Between the laudatory compliments from his new teammates, the standing ovation
he received from adoring fans and a replica statue of his likeness in the
stands, it was rock-star treatment for the three-time Pro Bowl passer.
"It's new hope now that Steve is here," tight end Daniel Wilcox said. "He has veteran savvy and has been to a Super Bowl. We're proud to have him on this team."
The buzz surrounding McNair enlivened a vocal crowd of 2,530 at the morning practice, and he appeared to equally feed off their energy. Thirty minutes before practice began at 10:30 a.m., McNair made the rounds and high-fived several fans along the sidelines.
"The fans have been magnificent since I've been here," McNair said. "I've been hearing a lot of things and it was a warm welcome for me to be a Raven."
Since McNair replaced erratic former starter Kyle Boller, the perception of the Ravens' prospects have evolved with some national observers earmarking the team as a potential challenger to the defending Super Bowl champion Pittsburgh Steelers and AFC North champion Cincinnati Bengals.
It's a major change for a football team that finished 6-10 a year ago and failed to win a road game.
Acquiring McNair in a trade from the Tennessee Titans and signing him to a $32 million contract has changed the complexion of the team even for grizzled veterans who have heard for years that the offense was going to be better and instead have observed substandard quarterbacks.
"I've been here 11 years now, and we've been through quarterback, quarterback, quarterback," middle linebacker Ray Lewis said. "It's one thing to bring in a quarterback and say he's going to have a great future. It's another thing to bring in a quarterback who's proven.
"We're talking about a guy two years removed from being an MVP. He's one of those guys that the defense says, ‘Oh, yeah, we love him.'"
McNair's understandably rusty showing Friday didn't resemble his Co-MVP form in 2003.
He misfired the football outside when former Titans teammate Derrick Mason cut inside. He muscled his throws with a lot of extra velocity, appearing overly pumped up at times.
His best throw was a tightly-delivered spiral to tight end Todd Heap on a seam route that split the secondary and outside linebacker Adalius Thomas. Thomas got even by intercepting McNair during the afternoon session.
Speaking in his soft-spoken Mississippi drawl, McNair took a low-key approach to his status.
"I'm not trying to be Superman," McNair said. "I'm just going to play my style of game. You win with balance, having a good defense and a good offense. I'm not saying we're going to be an explosive offense, but we will methodically run this thing and execute.
"It's about taking the pressure off the defense, so they can be well-rested in the fourth quarter. That was my goal coming in and it's going to continue to be throughout the season."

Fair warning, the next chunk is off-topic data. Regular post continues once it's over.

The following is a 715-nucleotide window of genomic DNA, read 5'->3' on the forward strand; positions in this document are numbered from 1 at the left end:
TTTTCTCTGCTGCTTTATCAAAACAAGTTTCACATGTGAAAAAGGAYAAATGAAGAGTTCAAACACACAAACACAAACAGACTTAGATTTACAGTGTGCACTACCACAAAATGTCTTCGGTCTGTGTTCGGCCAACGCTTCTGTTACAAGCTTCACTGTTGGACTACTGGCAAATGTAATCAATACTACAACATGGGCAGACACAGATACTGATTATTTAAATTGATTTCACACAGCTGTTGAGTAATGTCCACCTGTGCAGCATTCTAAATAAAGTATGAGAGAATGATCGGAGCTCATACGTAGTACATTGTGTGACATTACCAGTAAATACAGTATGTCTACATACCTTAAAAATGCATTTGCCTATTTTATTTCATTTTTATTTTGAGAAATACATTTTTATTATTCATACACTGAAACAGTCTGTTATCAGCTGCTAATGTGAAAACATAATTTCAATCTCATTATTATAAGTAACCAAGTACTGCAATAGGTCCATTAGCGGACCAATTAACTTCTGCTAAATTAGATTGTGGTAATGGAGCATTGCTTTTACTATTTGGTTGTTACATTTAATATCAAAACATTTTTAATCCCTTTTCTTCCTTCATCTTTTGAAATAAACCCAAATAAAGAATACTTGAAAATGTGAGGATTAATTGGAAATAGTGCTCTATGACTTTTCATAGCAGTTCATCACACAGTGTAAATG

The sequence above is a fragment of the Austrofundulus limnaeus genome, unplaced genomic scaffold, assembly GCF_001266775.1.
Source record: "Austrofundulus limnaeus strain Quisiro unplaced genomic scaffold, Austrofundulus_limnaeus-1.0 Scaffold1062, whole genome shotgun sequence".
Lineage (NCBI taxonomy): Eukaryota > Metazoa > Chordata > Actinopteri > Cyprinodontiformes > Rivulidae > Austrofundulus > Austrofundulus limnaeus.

The primary reason the Ravens moved up the start of camp from Monday was to give McNair an additional four practices to aid his learning curve with a new playbook.
"He's a smart guy," Mason said. "I don't look for there to be any problem at picking up this offense."
McNair seems to be assimilating fairly well after spending the summer in an accelerated cram course with offensive coordinator Jim Fassel. However, he acknowledged there's still a lot left to learn.
"I'm about 60-70 percent as far as getting out there and running with the first team," McNair said. "I'm not at the point where I want to be, but that's what training camp is for.
"I'm very comfortable calling the plays. It's not going to happen overnight, but I'm going to be patient and learn every practice. I've made big strides."
Plus, Mason can act as McNair's personal cheat sheet in the huddle. The close friends played together for eight seasons in Tennessee, connecting for 29 touchdown passes.
"Derrick has been a great help," McNair said. "He's a guy I've been familiar with for a long time. At this point, it's just about me learning the other guys.
"It's all about what you put into it. I think it's all about the individual. If you want to excel fast, you can do that."
For over a decade, the Ravens have endured mediocrity, or worse, under center regardless of which individual was taking the snap. After missing the playoffs the past two seasons, they hope they've finally identified the missing link in their elusive quest to return to the Super Bowl.
McNair insisted Friday that he's not a savior, but does plan on speaking up if the offense isn't meeting his standard.
"I'm not a guy who's going to yell, I'm not a guy who's going to fight or anything like that," McNair said. "I'm a guy that is just going to tell you what I expect and where I expect you to be."
Aaron Wilson writes for Ravens Insider and the Carroll County Times in Westminster Maryland.
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